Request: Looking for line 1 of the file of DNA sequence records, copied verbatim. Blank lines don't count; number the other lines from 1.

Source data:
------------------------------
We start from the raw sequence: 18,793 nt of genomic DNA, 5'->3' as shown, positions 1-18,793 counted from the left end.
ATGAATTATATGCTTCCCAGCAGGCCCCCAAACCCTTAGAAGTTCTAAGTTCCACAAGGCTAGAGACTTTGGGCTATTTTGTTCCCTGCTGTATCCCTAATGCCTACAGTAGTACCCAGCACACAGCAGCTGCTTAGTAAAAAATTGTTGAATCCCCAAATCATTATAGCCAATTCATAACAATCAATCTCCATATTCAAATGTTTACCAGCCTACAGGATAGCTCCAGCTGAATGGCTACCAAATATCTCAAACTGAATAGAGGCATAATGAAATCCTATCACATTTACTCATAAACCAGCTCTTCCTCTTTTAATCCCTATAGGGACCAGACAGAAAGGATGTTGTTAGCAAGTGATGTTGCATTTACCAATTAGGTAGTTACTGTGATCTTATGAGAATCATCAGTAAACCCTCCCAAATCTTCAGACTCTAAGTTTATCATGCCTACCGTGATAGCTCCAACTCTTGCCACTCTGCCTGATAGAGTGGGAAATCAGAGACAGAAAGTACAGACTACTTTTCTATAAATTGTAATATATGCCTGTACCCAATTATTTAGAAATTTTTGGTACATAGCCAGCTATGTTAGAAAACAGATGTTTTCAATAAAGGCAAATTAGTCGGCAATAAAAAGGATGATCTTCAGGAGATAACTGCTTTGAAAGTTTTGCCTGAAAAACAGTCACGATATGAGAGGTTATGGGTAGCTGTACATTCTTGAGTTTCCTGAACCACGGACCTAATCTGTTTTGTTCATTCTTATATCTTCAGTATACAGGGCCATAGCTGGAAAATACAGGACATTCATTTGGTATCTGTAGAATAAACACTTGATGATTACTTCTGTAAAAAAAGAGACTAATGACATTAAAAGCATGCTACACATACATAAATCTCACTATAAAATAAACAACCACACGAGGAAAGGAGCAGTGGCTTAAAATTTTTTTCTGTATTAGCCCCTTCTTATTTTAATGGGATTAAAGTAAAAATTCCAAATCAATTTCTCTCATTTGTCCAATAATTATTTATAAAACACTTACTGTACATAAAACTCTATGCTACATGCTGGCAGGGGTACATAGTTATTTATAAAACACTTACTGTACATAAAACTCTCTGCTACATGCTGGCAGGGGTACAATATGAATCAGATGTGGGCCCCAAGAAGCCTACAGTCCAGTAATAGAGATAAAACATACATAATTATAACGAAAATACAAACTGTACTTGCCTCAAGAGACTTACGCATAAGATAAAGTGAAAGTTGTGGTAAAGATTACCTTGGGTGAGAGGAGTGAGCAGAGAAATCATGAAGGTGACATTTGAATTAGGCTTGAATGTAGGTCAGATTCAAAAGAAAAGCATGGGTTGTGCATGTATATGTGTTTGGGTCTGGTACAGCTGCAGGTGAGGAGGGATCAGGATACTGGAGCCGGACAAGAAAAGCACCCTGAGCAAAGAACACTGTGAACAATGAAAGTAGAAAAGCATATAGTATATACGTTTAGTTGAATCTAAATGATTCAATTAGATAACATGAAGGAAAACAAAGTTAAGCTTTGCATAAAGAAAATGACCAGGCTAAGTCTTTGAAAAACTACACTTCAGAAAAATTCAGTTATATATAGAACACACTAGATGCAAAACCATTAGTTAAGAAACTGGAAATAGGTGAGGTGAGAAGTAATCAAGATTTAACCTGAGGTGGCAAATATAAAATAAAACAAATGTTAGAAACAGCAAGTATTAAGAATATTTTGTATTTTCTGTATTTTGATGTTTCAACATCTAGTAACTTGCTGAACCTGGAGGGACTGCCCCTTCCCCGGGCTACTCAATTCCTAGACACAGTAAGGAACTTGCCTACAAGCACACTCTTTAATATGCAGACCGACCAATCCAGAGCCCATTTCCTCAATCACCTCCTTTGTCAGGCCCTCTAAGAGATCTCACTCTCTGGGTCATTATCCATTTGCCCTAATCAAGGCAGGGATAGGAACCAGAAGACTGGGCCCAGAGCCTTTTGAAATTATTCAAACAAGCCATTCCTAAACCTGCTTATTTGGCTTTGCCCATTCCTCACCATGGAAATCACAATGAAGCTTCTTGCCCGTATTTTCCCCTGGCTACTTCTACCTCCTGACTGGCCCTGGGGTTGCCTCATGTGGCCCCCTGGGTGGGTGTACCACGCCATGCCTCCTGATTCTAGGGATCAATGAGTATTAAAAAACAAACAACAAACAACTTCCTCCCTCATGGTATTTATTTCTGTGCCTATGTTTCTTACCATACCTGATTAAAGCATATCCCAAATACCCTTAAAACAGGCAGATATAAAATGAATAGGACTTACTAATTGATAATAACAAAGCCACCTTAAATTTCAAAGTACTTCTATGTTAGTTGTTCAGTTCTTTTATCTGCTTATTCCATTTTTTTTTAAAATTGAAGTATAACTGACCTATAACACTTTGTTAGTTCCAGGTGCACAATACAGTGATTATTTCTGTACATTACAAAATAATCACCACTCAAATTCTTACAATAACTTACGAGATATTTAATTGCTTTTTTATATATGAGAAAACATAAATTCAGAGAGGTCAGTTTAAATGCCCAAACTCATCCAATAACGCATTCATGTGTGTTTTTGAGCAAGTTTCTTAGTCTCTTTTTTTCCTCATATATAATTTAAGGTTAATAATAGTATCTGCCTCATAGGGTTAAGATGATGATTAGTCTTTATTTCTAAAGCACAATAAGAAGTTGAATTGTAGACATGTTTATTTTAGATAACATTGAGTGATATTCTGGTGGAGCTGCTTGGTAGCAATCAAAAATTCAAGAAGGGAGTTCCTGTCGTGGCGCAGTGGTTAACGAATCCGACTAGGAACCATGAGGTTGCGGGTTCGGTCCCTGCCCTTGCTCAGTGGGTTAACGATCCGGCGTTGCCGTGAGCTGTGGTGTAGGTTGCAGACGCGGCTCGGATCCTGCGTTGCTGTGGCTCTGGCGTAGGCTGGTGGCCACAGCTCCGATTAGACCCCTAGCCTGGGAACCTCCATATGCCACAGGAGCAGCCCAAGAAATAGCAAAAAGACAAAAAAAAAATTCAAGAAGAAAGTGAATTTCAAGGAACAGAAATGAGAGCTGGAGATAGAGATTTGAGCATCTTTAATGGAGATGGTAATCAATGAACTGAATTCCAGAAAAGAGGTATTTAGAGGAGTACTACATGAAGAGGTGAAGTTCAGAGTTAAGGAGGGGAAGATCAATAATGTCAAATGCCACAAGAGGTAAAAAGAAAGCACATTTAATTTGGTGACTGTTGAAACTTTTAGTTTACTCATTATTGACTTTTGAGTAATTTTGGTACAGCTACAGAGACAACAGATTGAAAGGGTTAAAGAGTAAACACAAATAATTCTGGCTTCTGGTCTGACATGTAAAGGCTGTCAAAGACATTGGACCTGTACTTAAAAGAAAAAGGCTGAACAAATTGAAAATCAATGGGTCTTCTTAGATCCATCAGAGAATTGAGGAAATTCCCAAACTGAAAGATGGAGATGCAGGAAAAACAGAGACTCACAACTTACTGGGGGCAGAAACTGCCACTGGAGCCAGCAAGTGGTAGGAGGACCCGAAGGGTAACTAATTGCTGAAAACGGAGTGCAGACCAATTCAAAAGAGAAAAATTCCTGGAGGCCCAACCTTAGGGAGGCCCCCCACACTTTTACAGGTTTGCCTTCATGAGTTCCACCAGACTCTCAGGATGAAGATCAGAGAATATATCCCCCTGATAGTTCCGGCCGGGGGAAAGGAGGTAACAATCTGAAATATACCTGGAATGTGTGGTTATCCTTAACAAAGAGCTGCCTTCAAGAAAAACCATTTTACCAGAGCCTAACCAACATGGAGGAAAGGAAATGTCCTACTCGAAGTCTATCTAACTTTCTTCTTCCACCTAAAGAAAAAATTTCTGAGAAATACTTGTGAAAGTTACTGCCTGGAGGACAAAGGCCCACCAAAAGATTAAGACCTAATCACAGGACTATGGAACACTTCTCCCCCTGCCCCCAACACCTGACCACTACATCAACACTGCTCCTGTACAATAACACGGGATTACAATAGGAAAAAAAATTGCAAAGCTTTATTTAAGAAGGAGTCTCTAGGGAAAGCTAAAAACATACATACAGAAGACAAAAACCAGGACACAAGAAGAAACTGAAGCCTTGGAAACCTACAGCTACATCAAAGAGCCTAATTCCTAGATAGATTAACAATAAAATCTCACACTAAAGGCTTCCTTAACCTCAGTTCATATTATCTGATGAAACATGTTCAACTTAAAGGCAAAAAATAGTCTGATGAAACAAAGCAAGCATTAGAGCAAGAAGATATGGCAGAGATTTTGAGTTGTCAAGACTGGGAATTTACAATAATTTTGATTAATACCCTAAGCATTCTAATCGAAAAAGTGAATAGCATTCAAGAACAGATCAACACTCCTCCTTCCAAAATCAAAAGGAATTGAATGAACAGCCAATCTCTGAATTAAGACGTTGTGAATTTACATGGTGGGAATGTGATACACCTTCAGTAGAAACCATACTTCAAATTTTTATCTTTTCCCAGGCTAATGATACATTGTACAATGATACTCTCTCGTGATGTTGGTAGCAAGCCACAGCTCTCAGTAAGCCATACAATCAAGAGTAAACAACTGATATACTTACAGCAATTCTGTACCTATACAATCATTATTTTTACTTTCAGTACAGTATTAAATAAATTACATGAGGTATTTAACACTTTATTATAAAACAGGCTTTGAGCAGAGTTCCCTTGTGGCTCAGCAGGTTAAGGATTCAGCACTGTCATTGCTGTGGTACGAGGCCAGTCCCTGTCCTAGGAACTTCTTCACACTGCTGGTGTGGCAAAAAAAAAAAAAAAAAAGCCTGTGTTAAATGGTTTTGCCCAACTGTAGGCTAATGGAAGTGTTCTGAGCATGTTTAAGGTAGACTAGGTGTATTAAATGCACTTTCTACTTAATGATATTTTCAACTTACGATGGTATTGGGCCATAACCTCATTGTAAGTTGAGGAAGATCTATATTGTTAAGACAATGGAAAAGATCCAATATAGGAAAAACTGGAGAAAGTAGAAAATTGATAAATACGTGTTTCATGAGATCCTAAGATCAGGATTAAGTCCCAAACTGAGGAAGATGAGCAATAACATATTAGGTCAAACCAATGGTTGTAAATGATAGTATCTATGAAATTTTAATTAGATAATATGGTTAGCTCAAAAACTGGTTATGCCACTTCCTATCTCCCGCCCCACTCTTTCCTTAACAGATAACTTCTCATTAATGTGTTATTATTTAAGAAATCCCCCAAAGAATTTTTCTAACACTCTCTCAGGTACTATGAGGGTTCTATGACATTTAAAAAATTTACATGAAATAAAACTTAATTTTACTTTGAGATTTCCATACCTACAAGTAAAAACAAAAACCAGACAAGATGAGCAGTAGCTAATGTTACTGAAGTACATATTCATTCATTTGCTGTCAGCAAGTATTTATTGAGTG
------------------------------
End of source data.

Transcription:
We start from the raw sequence: 18,793 nt of genomic DNA, 5'->3' as shown, positions 1-18,793 counted from the left end.